As I was learning programmable electronic for this project, I have also been in touch with the Arduino world. The Arduino Nano board comes with the same buses as the Raspberry Pi plus some pins for ADCs. So the ADC pins I was seeking for and the additional UART serial bus are available on this 1$ micro board. I just needed a way to communicate with it from the RPi.

The I2C bus will not be fast enough to transfer all the data, without taking into account that the RPI I2C bus is already very busy with the other sensors. Furthermore, programming the Arduino to be an I2C slave device (while it is commonly used as a master) is just a pain.

There is a USB port that is usually used for programming the board but can be used also as a serial interface for transferring data.

Instead I choose to go for the SPI bus which is full-duplex synchronous protocol. The master issue a clock signal (1st wire) on which all the bits send or received must be synchronized (2nd and 3rd wires). Since it is a full-duplex communication one wire serves to receive data from the slave by the master (called MISO: Master In, Slave Out) while the other wire serves to send data from the master to the slave (called MOSI: Master Out, Slave In). The other wires, 4th and so on, are used to control several peripherals on the same bus as an On/Off switch. Since the bus is totally controlled by the master (the RPI) the slave cannot send data whenever it wants. So any data that is collected by the slave (the Arduino Nano) must be stored into a buffer while waiting for the master to call in and authorize communication. Another difficulty is that the Arduino is not multitasking. It is either ADCing the signal or sending the data out. It needs to be sure that sampling the ADC pin will not have to occur during sending the data out.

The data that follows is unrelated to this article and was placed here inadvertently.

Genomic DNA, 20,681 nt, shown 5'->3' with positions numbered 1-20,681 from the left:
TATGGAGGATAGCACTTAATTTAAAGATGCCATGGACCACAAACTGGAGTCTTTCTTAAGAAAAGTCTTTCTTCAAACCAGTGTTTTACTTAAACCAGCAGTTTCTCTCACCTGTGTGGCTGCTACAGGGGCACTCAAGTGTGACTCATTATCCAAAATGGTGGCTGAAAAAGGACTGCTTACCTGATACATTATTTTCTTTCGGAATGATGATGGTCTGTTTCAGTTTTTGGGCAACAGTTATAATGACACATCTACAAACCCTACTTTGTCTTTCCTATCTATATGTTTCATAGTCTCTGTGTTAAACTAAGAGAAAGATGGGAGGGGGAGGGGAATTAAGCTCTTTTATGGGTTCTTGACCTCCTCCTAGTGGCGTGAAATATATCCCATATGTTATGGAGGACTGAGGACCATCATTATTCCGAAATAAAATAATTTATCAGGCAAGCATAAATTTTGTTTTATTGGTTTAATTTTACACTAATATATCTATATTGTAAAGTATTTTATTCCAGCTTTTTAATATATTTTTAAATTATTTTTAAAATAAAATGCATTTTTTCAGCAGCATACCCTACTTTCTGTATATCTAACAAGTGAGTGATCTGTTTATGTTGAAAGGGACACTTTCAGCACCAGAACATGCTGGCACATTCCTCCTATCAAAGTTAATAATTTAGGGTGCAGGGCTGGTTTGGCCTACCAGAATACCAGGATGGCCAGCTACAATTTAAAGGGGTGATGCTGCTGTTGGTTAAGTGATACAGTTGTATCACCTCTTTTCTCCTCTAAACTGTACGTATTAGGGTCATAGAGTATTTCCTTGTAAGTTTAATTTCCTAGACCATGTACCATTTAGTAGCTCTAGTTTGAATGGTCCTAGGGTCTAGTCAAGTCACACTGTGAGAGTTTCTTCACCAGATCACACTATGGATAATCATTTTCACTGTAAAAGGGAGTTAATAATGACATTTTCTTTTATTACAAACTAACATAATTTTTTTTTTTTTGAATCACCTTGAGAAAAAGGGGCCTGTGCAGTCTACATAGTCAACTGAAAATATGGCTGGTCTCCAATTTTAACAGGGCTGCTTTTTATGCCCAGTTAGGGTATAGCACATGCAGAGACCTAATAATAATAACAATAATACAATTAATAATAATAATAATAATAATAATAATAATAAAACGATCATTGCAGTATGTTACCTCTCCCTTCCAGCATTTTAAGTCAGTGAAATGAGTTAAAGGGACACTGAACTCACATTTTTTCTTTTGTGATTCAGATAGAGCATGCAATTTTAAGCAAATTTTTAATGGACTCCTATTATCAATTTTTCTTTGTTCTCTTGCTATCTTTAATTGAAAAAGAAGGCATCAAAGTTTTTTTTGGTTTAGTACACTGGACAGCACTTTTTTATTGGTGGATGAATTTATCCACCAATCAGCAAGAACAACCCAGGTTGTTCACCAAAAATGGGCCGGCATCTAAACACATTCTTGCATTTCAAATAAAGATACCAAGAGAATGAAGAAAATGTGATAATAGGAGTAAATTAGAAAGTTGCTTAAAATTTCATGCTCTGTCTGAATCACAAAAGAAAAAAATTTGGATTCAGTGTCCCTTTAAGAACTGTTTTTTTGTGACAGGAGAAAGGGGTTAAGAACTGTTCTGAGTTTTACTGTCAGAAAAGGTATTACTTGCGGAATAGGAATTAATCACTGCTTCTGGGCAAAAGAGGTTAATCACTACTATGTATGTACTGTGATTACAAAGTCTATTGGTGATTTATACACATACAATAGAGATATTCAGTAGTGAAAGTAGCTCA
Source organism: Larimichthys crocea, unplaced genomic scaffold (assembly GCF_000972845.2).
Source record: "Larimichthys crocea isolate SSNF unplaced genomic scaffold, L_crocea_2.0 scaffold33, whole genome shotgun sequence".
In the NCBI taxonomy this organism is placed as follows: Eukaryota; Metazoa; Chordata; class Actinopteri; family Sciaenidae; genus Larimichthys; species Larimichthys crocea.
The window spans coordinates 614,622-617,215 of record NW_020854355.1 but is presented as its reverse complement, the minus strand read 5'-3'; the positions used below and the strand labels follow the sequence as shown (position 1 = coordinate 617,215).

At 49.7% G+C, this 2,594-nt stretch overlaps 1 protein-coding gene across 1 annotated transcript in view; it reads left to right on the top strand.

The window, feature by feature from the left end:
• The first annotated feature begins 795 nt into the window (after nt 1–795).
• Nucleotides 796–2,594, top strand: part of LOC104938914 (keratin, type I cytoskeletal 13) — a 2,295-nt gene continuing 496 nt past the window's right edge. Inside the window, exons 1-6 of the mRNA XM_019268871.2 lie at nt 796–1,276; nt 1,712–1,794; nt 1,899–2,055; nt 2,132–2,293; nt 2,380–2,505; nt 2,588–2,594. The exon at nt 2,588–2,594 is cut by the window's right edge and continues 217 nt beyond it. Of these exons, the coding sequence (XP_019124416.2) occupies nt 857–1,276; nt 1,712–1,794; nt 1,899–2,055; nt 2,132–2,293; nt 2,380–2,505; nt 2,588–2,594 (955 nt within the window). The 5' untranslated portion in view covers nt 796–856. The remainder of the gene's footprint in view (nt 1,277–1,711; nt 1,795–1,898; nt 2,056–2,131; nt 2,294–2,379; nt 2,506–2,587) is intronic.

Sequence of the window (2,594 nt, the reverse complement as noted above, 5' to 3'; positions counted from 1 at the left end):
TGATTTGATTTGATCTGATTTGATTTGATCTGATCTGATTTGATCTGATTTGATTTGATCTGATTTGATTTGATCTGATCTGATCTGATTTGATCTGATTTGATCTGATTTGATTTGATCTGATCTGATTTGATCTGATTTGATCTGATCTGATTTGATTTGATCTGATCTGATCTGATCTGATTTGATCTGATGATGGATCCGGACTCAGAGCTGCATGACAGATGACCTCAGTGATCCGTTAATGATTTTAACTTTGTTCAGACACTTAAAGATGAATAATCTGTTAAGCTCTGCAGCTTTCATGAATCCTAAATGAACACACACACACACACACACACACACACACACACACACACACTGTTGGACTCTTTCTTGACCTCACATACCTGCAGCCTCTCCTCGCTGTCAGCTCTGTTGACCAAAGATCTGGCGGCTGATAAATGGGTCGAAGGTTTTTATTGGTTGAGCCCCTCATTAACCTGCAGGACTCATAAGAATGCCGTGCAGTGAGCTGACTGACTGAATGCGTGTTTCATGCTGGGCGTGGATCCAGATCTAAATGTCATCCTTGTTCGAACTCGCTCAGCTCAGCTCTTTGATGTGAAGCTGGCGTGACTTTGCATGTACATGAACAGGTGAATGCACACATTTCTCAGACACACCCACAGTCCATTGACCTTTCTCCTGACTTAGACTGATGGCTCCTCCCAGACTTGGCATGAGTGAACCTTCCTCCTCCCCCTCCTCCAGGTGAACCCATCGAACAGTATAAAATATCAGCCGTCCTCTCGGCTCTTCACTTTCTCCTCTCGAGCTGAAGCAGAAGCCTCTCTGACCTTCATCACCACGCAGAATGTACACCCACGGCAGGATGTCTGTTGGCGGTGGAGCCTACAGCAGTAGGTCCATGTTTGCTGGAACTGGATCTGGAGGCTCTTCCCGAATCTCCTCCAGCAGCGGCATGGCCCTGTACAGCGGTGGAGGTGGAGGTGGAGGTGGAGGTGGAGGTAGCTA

Below find the schematic of the hardware architecture. The SPI line between the Arduino Nano and the Raspberry Pi is stroke because currently, the software is not ready for reading data on this bus (everything is wired though). Each part belong to the SSUIt prototype except for the battery that belongs to the backpack.


Next time I will present the software architecture.

Stay tuned!

Crew Photos – November 12th

November 12, 2016 | Permalink

Anastasiya training

Anastasiya training





Engineers discussion

Engineers discussion




Setting up new lab

Setting up new lab


Working with geology tool split

Working with geology tool